|MARCEL JANCO (1895 - 1984)|
Mostly known as a painter and a Dada founder, he studied architecture at ETH in Zurich (1914 - 1919) and, together with his brother Juliu, practiced architecture in Romania only, from 1922 to 1941 when he emigrated to Israel. More than 40 buildings (villas and apartment buildings, a sanatorium and a swimming area), mostly in Bucharest, have been documented until now.
Well informed and deeply connected with the new spirit of the epoch, he has always proved to be a daring challenger of the surrounding conservatism. In Zurich, along with Ball, Arp, Huelsenbeck and Tzara, he participated in the foundation of the Dada movement. In Bucharest, mainly as a co-editor and art-director of the avant-garde magazine Contimporanul (1922-1932), but also as a member of the editorial board of other avant-garde publications (1925, Arta si orasul) or as a professor of interior design at the private Academy of Decorative Arts, he behaved as an tireless promoter of the ideas of the Modern Movement. Therefore he played a decisive avant-garde part in the development of inter-war architecture in Romania, being "the first to turn the back to the sterile, exhausted mentality in this country", as his younger, outstanding contemporary G.M.Cantacuzino voiced it (G.M.Cantacuzino, Letter, in Contimporanul 96-98/1931). It was perfectly true, since Janco built in 1926 the first modernist house in Romania and was the first to introduce the modern urban villa. However, it was not Janco, but Horia Creanga who achieved the typological transformation of it.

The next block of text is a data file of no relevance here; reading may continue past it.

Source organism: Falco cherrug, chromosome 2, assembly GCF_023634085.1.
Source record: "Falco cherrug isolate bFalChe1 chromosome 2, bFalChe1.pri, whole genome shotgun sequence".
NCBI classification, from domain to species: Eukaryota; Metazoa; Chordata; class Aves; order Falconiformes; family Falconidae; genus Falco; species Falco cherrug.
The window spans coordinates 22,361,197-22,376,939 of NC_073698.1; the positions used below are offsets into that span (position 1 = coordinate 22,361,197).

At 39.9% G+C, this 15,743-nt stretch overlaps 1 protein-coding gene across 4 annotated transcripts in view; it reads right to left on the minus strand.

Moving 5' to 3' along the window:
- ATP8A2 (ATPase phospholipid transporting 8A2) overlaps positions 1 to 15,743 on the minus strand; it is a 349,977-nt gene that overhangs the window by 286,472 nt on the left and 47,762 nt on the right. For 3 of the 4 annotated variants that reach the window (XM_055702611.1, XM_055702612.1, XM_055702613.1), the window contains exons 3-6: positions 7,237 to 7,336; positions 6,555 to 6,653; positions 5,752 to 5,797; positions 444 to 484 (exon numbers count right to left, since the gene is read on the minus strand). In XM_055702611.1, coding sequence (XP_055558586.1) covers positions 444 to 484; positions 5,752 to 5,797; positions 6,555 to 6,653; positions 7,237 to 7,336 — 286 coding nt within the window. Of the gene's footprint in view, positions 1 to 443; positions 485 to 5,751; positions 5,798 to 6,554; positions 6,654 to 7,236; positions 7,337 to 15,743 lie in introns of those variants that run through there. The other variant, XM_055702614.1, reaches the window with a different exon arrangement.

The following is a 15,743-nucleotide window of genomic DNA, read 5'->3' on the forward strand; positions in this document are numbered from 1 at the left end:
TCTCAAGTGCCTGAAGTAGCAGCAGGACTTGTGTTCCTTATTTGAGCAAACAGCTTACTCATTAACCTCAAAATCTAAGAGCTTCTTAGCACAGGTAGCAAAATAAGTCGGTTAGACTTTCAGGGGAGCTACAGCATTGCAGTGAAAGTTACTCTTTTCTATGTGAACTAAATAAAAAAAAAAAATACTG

Although Marcel Janco was deeply concerned with the theoretical and ideological issues of the Modern Movement, his architecture escaped dogmatism: it is not designed as a rigorous manifesto. It rather stands under the sign of plurality and spontaneity, and most of all under his aim at achieving a Gesamtkunstwerk. Thus, behind the usual elements and proceedings of modernism, freely borrowed from different isms (from Expressionism to Neo-plasticism), in the best examples of his architecture (as the villa Juster showed in the photograph) one could detect a refined, intriguing eclecticism where the borders between architecture, interior design, painting and sculpture are suppressed. Since he was convinced that there is "a similar manner to achieve the architectural and painting composition", in his work the architectural approaches meet graphical and pictorial approaches obvious especially in the facade compositions, in the idiosyncratic way he models and dramatises the interior and exterior surfaces, in the application of graphic and chromatic schemes in order to complete a volume compositions or to decompose spaces, in the integration of plastic works (stained glass, base relief) in his projects.